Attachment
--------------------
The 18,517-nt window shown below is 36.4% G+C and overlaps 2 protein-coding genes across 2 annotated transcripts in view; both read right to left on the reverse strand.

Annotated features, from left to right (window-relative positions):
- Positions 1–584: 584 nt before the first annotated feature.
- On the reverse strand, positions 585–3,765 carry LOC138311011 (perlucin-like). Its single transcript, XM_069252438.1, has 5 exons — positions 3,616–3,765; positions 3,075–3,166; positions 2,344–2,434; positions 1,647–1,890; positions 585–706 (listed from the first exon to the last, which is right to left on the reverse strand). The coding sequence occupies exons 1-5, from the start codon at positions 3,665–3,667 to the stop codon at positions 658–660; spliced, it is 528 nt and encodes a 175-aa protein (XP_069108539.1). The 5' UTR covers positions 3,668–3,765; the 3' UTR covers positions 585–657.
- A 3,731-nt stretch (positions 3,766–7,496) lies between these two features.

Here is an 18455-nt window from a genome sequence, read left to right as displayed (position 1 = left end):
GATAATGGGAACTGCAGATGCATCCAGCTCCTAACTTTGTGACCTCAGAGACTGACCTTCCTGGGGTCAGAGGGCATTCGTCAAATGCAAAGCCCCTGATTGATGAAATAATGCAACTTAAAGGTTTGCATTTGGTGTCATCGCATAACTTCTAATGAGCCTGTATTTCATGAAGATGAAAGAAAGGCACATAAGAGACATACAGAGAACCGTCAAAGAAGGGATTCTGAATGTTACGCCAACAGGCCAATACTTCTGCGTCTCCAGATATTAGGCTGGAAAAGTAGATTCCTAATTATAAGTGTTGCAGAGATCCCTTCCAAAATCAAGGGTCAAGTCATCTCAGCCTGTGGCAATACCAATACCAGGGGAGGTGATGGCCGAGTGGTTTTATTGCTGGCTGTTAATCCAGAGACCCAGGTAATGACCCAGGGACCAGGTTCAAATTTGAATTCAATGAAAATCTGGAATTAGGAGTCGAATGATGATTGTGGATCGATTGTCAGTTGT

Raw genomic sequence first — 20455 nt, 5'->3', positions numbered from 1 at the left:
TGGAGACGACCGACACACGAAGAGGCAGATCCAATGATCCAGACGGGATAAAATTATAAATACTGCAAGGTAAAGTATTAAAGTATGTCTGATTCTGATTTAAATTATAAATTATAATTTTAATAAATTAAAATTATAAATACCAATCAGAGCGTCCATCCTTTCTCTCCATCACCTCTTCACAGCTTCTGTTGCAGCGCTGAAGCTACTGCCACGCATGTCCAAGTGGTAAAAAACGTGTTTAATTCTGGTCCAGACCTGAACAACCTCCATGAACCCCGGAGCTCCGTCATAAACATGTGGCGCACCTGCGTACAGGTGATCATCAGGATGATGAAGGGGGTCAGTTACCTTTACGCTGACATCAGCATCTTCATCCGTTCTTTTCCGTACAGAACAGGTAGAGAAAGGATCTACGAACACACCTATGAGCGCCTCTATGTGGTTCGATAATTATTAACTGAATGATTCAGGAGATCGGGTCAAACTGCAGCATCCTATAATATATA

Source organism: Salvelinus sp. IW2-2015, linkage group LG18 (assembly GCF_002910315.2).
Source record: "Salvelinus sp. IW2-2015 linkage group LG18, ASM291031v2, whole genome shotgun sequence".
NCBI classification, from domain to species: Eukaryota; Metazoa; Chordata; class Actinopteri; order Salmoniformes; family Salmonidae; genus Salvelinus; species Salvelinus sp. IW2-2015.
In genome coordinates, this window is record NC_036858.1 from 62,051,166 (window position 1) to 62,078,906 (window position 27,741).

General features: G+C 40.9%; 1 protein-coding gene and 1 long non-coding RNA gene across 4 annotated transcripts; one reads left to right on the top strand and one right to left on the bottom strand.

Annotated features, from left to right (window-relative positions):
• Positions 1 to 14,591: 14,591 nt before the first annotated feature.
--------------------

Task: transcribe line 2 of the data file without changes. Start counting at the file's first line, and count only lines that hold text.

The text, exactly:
Annotated features, from left to right (window-relative positions):